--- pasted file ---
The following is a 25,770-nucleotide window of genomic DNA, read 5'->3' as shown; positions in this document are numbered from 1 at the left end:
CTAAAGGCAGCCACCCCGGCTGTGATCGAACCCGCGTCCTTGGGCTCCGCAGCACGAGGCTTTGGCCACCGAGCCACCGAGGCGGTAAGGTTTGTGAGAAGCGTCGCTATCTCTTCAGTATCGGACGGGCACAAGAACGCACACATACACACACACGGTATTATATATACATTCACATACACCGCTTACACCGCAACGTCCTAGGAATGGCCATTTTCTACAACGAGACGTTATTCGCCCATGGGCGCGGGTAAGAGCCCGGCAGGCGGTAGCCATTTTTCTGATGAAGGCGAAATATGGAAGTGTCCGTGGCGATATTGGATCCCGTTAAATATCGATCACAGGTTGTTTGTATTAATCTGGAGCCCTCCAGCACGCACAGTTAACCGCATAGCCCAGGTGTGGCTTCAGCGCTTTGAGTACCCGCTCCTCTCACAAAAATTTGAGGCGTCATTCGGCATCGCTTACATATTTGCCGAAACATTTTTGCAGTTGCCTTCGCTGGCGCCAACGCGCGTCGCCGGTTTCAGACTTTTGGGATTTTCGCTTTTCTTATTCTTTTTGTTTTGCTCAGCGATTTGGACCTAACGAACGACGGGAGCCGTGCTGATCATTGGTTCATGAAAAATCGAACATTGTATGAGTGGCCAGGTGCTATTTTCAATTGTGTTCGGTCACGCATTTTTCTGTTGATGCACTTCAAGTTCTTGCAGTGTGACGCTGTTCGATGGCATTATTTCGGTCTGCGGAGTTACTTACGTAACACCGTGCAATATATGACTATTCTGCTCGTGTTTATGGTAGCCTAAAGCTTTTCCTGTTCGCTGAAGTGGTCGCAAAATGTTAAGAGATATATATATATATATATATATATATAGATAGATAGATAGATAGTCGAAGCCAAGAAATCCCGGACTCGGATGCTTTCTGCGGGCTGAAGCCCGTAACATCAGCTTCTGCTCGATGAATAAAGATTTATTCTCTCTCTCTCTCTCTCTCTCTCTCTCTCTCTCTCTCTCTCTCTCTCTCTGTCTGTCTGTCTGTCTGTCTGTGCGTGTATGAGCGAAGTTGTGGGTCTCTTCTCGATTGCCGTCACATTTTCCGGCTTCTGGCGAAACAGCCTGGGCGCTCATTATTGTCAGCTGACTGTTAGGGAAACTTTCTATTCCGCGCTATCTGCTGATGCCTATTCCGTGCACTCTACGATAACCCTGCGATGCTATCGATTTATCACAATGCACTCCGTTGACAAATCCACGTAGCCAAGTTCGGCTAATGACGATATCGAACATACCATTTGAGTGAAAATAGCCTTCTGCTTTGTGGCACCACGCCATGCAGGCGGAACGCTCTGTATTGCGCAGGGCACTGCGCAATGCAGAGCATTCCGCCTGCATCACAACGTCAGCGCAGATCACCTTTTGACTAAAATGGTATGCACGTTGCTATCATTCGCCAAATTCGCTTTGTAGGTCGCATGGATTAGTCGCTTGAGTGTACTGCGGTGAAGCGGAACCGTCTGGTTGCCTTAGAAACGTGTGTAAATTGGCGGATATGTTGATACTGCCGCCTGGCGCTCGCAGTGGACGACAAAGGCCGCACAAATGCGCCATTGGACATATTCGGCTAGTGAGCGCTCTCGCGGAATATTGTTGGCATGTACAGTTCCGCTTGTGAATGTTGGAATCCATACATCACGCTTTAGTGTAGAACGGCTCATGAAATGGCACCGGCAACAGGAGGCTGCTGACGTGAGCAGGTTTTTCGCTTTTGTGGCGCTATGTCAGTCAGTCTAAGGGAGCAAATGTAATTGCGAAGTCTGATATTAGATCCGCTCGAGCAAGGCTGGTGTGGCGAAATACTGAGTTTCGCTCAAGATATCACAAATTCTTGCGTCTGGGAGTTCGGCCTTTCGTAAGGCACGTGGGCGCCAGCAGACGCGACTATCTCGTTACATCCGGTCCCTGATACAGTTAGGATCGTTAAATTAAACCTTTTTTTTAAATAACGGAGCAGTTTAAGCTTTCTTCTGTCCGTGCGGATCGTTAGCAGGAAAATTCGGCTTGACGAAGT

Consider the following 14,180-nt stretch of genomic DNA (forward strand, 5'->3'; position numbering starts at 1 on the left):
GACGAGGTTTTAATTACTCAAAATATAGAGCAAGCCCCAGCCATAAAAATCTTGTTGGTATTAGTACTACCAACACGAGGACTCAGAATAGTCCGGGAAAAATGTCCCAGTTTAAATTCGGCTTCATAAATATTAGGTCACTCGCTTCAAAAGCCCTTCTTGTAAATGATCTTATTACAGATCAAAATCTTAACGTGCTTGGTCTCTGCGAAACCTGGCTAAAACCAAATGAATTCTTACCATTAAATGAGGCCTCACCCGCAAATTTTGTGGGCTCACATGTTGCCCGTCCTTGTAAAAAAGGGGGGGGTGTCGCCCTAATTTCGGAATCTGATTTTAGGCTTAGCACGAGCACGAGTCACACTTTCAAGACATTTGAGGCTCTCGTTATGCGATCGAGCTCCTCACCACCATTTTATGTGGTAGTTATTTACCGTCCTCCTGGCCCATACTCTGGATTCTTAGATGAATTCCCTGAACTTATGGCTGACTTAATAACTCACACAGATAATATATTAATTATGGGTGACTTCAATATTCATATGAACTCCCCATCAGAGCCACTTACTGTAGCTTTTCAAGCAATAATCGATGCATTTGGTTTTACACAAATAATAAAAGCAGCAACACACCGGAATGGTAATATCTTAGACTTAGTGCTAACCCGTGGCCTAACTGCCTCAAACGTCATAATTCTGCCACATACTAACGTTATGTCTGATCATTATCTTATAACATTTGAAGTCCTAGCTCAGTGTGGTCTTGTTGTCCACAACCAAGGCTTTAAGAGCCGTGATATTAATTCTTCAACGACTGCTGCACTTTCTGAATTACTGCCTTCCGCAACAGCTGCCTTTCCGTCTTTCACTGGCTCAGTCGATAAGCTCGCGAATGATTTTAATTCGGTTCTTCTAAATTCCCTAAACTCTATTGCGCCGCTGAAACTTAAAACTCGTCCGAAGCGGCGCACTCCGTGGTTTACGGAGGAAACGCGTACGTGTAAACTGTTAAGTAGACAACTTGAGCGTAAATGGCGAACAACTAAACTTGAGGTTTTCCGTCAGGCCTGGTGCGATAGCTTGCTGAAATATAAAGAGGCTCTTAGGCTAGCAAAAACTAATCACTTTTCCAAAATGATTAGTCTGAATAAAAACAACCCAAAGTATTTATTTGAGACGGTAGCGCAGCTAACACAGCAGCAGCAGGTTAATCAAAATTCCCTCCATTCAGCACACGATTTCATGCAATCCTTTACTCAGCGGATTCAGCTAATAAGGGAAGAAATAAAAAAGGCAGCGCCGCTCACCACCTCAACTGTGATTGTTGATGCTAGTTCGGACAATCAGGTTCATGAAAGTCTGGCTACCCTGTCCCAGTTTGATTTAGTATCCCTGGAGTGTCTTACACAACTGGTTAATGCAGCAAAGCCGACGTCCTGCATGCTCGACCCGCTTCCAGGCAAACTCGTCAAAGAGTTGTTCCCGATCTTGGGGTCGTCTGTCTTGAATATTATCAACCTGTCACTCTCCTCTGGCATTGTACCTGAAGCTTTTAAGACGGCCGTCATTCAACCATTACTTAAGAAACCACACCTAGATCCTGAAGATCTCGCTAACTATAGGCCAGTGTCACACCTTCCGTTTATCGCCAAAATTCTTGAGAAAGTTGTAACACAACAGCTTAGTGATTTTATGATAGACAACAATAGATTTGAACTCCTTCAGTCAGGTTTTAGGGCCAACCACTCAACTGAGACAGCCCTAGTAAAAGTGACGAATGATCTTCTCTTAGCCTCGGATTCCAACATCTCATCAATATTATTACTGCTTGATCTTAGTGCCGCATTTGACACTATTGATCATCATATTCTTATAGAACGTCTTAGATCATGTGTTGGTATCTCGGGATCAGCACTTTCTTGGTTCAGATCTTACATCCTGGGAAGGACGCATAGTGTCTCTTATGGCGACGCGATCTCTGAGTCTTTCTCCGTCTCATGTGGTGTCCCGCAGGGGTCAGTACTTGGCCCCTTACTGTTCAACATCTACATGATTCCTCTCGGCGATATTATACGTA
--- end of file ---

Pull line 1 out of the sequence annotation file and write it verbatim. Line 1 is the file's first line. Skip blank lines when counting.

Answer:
The following is a 25,770-nucleotide window of genomic DNA, read 5'->3' as shown; positions in this document are numbered from 1 at the left end: